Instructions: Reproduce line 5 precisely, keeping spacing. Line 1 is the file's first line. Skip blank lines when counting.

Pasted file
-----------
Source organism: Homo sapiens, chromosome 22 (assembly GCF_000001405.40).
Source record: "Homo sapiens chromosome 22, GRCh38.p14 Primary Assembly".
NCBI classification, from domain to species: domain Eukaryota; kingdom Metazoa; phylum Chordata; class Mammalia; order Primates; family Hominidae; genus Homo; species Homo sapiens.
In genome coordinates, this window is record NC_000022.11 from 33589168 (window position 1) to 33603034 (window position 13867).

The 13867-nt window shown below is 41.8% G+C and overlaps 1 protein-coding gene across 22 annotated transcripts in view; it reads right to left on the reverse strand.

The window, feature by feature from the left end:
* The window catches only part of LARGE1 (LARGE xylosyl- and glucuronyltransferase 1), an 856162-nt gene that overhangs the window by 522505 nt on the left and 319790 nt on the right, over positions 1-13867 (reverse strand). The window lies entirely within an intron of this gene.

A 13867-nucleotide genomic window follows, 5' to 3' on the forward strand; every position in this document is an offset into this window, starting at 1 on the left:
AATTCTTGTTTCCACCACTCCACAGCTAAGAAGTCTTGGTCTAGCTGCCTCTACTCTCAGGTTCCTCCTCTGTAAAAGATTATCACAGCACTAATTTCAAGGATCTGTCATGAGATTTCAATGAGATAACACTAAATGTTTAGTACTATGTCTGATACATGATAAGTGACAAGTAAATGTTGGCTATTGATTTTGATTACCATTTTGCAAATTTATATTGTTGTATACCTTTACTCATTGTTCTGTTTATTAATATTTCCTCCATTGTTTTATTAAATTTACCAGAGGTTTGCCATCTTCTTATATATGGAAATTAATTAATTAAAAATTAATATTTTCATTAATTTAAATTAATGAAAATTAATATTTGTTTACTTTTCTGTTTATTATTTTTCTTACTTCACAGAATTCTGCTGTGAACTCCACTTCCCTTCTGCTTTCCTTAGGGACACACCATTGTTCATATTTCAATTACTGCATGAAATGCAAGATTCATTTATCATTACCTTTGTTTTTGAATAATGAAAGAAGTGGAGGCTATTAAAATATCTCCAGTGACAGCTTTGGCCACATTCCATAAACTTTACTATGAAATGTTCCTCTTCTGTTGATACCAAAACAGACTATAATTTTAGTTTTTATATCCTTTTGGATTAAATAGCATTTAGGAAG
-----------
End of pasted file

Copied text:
The 13867-nt window shown below is 41.8% G+C and overlaps 1 protein-coding gene across 22 annotated transcripts in view; it reads right to left on the reverse strand.